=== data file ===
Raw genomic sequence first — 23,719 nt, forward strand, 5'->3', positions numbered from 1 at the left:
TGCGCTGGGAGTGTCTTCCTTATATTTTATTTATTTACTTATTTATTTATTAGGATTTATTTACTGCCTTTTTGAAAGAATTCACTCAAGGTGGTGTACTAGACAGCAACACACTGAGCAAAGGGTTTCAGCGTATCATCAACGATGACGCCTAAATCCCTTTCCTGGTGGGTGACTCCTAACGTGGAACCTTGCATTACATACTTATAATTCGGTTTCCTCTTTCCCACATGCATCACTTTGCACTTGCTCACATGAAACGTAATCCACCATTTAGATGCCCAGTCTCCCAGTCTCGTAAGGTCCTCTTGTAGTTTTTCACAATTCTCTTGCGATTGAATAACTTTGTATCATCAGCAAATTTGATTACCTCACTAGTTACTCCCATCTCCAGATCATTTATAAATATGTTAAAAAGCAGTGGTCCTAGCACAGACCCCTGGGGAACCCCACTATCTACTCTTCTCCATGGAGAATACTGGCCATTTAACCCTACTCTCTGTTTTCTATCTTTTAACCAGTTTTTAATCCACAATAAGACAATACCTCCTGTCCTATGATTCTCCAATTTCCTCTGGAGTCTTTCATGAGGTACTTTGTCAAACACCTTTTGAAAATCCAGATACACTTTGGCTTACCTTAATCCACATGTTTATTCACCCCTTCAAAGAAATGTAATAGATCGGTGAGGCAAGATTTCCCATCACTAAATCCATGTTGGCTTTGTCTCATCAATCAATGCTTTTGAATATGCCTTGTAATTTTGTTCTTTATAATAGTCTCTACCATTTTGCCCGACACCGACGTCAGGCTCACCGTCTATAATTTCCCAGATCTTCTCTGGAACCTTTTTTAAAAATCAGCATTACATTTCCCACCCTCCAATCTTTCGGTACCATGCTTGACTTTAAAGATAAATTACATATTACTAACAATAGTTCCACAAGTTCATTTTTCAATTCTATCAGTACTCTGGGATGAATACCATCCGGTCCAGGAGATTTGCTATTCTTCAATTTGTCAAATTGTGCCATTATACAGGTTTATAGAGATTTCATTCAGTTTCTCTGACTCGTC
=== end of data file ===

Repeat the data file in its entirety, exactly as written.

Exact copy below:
Raw genomic sequence first — 23,719 nt, forward strand, 5'->3', positions numbered from 1 at the left:
TGCGCTGGGAGTGTCTTCCTTATATTTTATTTATTTACTTATTTATTTATTAGGATTTATTTACTGCCTTTTTGAAAGAATTCACTCAAGGTGGTGTACTAGACAGCAACACACTGAGCAAAGGGTTTCAGCGTATCATCAACGATGACGCCTAAATCCCTTTCCTGGTGGGTGACTCCTAACGTGGAACCTTGCATTACATACTTATAATTCGGTTTCCTCTTTCCCACATGCATCACTTTGCACTTGCTCACATGAAACGTAATCCACCATTTAGATGCCCAGTCTCCCAGTCTCGTAAGGTCCTCTTGTAGTTTTTCACAATTCTCTTGCGATTGAATAACTTTGTATCATCAGCAAATTTGATTACCTCACTAGTTACTCCCATCTCCAGATCATTTATAAATATGTTAAAAAGCAGTGGTCCTAGCACAGACCCCTGGGGAACCCCACTATCTACTCTTCTCCATGGAGAATACTGGCCATTTAACCCTACTCTCTGTTTTCTATCTTTTAACCAGTTTTTAATCCACAATAAGACAATACCTCCTGTCCTATGATTCTCCAATTTCCTCTGGAGTCTTTCATGAGGTACTTTGTCAAACACCTTTTGAAAATCCAGATACACTTTGGCTTACCTTAATCCACATGTTTATTCACCCCTTCAAAGAAATGTAATAGATCGGTGAGGCAAGATTTCCCATCACTAAATCCATGTTGGCTTTGTCTCATCAATCAATGCTTTTGAATATGCCTTGTAATTTTGTTCTTTATAATAGTCTCTACCATTTTGCCCGACACCGACGTCAGGCTCACCGTCTATAATTTCCCAGATCTTCTCTGGAACCTTTTTTAAAAATCAGCATTACATTTCCCACCCTCCAATCTTTCGGTACCATGCTTGACTTTAAAGATAAATTACATATTACTAACAATAGTTCCACAAGTTCATTTTTCAATTCTATCAGTACTCTGGGATGAATACCATCCGGTCCAGGAGATTTGCTATTCTTCAATTTGTCAAATTGTGCCATTATACAGGTTTATAGAGATTTCATTCAGTTTCTCTGACTCGTC